|Title||Excitons in Semiconductor Quantum Wells Studied Using Two-Dimensional Coherent Spectroscopy|
|Year of Publication||2015|
|Number of Pages||155|
|University||University of Colorado|
Correlated electron-hole pairs, or excitons, in semiconductor nanostructures have been studied extensively over the past few decades. The optical response of excitons is complicated due to inhomogeneous broadening, presence of multiple states, and exciton-exciton interactions. In this work, we bring new perspectives to exciton physics in semiconductor quantum wells (QWs) through two-dimensional coherent spectroscopy (2DCS).
The effect of QW growth direction on the optical properties of excitons is explored by studying (110)-oriented GaAs QWs. The homogeneous and inhomogeneous linewidths of the heavy-hole exciton resonance are measured. By probing the optical nonlinear response for polarization along the in-plane crystal axes  and , we measure different homogeneous linewidths for the two orthogonal directions. This difference is found to be due to anisotropic excitation-induced dephasing, caused by a crystal-axis-dependent absorption coeffcient. The extrapolated zero-excitation density homogeneous linewidth exhibits an activation-like temperature dependence.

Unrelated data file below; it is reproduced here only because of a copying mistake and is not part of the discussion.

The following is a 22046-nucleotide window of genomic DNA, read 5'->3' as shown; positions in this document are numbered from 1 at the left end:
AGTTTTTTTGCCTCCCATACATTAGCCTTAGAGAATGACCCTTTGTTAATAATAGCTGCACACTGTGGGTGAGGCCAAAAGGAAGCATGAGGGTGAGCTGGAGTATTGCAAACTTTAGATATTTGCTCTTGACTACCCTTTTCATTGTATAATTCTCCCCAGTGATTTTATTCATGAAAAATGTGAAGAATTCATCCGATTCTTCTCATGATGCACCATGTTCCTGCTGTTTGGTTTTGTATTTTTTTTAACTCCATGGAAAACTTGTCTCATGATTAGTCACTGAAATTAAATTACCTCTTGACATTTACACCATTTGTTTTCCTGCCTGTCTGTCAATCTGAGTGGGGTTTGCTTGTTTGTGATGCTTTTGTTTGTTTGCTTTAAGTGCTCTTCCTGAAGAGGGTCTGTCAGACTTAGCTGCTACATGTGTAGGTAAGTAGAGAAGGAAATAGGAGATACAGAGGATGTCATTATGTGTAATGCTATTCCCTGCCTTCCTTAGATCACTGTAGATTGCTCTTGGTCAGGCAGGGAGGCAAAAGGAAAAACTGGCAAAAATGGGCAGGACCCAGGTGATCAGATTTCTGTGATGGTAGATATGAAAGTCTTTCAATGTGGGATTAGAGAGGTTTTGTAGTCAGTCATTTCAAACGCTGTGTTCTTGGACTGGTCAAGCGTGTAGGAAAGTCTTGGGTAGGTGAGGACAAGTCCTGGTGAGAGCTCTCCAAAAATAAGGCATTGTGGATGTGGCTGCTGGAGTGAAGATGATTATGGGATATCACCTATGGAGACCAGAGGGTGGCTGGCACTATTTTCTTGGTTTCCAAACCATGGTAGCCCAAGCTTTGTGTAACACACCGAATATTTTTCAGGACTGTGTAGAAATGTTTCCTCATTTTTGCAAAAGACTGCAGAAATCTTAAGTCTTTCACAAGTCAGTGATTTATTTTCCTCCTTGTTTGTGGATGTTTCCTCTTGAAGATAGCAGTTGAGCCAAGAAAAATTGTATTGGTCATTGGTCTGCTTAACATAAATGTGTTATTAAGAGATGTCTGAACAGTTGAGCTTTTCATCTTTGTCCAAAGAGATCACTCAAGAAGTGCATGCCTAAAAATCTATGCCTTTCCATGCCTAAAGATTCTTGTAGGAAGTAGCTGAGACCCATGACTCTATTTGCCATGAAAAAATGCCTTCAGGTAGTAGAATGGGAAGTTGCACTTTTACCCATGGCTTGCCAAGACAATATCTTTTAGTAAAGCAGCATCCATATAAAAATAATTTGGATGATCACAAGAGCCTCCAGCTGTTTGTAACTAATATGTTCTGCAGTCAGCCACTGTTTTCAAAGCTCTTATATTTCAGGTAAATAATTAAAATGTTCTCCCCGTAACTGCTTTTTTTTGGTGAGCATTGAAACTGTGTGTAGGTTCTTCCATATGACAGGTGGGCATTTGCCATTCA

Spectral diffusion of excitons in (001)-oriented QWs has been studied. We show that the spectral diffusion characteristics depend strongly on the sample temperature. Spectral diffusion is generally assumed to follow the strong-redistribution approximation, partly because of lack of any evidence to the contrary. We find that this assumption is violated at low sample temperatures for excitons in QWs; high-energy excitons preferentially relax due to a negligible phonon population at low temperatures. The frequency-frequency correlation function is measured through a numerical fitting procedure to quantify spectral diffusion for sample temperatures > 20 K.
Exciton-exciton interactions affect the light-matter interactions in QWs signicantly. We present an intuitive and simple model for these interactions by treating excitons as interacting bosons. We show that the polarization-dependent exciton dephasing rate in GaAs quantum wells is due to the bosonic character of excitons. We fit slices from simulated spectra to those from the experimentally measured spectra and show that interference between two different quantum mechanical pathways results in a slower dephasing rate for co-circular and co-linear polarization of optical excitation pulses. This interference does not exist for cross-linearly polarized excitation pulses resulting in a faster dephasing rate. Additionally, we were able to separately quantify inter- and intra-mode interactions between excitons through exciton-density-dependent measurements.